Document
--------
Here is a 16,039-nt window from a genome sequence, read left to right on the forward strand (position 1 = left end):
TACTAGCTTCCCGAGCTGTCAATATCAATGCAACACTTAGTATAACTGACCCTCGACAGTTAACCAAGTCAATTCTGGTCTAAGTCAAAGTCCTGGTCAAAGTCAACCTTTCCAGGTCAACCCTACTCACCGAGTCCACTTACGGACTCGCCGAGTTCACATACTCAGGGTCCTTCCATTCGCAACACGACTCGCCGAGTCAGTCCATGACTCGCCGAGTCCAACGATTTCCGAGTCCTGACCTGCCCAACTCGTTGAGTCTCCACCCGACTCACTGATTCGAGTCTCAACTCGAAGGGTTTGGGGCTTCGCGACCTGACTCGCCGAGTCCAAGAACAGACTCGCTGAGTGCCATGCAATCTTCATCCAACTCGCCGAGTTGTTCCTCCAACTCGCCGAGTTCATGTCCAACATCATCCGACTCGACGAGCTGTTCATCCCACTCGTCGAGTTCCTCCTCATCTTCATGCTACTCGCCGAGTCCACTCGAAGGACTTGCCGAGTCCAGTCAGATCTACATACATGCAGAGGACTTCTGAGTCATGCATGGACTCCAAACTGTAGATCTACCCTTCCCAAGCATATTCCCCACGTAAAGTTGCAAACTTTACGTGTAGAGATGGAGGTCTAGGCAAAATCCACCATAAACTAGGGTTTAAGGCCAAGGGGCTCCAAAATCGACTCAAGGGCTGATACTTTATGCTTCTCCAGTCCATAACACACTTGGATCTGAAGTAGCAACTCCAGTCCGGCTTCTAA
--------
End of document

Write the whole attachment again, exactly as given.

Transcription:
Here is a 16,039-nt window from a genome sequence, read left to right on the forward strand (position 1 = left end):
TACTAGCTTCCCGAGCTGTCAATATCAATGCAACACTTAGTATAACTGACCCTCGACAGTTAACCAAGTCAATTCTGGTCTAAGTCAAAGTCCTGGTCAAAGTCAACCTTTCCAGGTCAACCCTACTCACCGAGTCCACTTACGGACTCGCCGAGTTCACATACTCAGGGTCCTTCCATTCGCAACACGACTCGCCGAGTCAGTCCATGACTCGCCGAGTCCAACGATTTCCGAGTCCTGACCTGCCCAACTCGTTGAGTCTCCACCCGACTCACTGATTCGAGTCTCAACTCGAAGGGTTTGGGGCTTCGCGACCTGACTCGCCGAGTCCAAGAACAGACTCGCTGAGTGCCATGCAATCTTCATCCAACTCGCCGAGTTGTTCCTCCAACTCGCCGAGTTCATGTCCAACATCATCCGACTCGACGAGCTGTTCATCCCACTCGTCGAGTTCCTCCTCATCTTCATGCTACTCGCCGAGTCCACTCGAAGGACTTGCCGAGTCCAGTCAGATCTACATACATGCAGAGGACTTCTGAGTCATGCATGGACTCCAAACTGTAGATCTACCCTTCCCAAGCATATTCCCCACGTAAAGTTGCAAACTTTACGTGTAGAGATGGAGGTCTAGGCAAAATCCACCATAAACTAGGGTTTAAGGCCAAGGGGCTCCAAAATCGACTCAAGGGCTGATACTTTATGCTTCTCCAGTCCATAACACACTTGGATCTGAAGTAGCAACTCCAGTCCGGCTTCTAA